That activity and recreation are important for people in care may seem obvious, but it is also backed up by research. Studies demonstrate that residents in nursing homes and similar facilities get a lot of benefits from having adequate and high-quality recreational opportunities. Residents miss having hobbies and activities and want to have options for activities that interest them. They suffer when there are barriers to engaging in activities, such as lack of options, lack of transportation, or physical impairments.

A good activities director is in place to overcome those barriers and ensure that residents and patients do have opportunities to engage in recreation. They take away those barriers by providing a range of options and ensuring that activities are appropriate to ability levels or that they can be modified in such a way that residents can participate in and enjoy the activities. Studies show that residents particularly benefit from activities that are meaningful, that stimulate thinking, that produce something, that allow for socialization, and that re related to the work a resident previously did.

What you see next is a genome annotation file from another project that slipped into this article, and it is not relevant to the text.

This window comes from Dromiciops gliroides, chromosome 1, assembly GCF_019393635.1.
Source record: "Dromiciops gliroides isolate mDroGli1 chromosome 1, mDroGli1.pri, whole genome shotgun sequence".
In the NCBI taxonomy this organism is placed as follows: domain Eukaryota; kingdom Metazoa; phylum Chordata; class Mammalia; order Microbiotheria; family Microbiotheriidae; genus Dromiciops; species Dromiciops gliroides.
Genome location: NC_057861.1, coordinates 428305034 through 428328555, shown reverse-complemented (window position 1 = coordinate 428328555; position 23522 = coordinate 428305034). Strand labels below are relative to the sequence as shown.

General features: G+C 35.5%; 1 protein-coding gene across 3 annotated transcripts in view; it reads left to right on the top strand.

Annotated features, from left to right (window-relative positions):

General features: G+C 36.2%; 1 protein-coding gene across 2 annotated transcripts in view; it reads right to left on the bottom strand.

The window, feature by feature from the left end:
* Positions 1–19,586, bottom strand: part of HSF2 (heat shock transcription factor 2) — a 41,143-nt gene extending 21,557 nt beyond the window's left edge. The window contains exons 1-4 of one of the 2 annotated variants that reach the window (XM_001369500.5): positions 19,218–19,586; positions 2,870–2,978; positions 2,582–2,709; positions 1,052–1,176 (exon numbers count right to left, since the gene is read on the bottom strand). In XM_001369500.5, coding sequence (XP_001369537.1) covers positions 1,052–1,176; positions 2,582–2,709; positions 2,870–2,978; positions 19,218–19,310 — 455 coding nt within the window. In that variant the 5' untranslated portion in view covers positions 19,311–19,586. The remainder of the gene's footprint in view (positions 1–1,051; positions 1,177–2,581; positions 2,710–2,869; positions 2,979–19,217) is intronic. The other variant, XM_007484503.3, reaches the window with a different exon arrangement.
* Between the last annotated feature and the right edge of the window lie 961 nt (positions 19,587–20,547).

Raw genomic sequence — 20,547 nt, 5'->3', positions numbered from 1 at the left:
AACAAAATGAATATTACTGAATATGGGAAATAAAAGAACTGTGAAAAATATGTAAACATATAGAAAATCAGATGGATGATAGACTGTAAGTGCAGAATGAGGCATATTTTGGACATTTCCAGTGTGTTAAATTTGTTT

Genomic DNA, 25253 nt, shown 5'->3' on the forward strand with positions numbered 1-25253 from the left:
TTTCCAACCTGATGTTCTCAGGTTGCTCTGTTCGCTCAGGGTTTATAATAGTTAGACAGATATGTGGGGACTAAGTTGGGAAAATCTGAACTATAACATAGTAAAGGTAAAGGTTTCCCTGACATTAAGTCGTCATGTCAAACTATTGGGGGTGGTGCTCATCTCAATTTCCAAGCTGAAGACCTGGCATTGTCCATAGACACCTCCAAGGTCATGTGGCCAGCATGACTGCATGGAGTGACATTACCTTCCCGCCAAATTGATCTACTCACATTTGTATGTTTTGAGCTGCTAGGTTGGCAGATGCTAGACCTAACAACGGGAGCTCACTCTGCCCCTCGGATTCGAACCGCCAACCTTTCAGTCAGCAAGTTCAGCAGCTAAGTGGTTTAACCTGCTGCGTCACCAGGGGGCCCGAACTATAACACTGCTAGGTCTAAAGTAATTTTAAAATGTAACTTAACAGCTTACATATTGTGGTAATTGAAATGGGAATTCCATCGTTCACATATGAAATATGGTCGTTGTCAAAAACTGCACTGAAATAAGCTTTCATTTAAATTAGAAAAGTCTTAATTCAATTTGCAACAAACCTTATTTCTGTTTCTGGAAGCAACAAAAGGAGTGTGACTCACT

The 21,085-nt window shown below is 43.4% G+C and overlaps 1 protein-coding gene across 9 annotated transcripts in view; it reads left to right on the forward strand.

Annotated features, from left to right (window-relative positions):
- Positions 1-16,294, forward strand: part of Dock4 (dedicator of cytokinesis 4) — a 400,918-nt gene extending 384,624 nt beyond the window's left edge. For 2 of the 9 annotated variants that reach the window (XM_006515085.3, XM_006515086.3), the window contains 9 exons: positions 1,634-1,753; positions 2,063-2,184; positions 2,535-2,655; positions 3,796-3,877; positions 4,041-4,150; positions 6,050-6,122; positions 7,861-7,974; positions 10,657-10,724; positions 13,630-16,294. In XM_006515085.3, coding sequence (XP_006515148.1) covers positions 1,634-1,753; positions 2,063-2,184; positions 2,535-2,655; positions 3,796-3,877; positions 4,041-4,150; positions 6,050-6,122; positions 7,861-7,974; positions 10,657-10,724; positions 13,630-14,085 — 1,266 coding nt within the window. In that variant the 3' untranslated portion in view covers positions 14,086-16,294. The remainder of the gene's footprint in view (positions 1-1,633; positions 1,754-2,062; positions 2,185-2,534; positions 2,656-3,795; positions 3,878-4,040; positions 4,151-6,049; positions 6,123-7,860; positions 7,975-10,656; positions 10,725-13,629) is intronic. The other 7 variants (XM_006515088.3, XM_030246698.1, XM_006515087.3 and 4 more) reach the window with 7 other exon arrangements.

Quality activities provided by a caring director who ensures recreation is safe and enjoyable can provide a number of benefits: reduced pain, improved fitness, improved overall health, better mood, more socialization, improved mental health, an improved sense of purpose, and an overall increased quality of life, enjoyment, and satisfaction with living situation.

If someone you care about is in a residential facility, a hospital, or adult day care, make sure that they are offered good quality recreation opportunities. These facilities should have an activity director that provides varied activities and options for residents. When this role is not taken seriously, patients suffer, and it is important for loved ones to advocate for them and their need for recreation.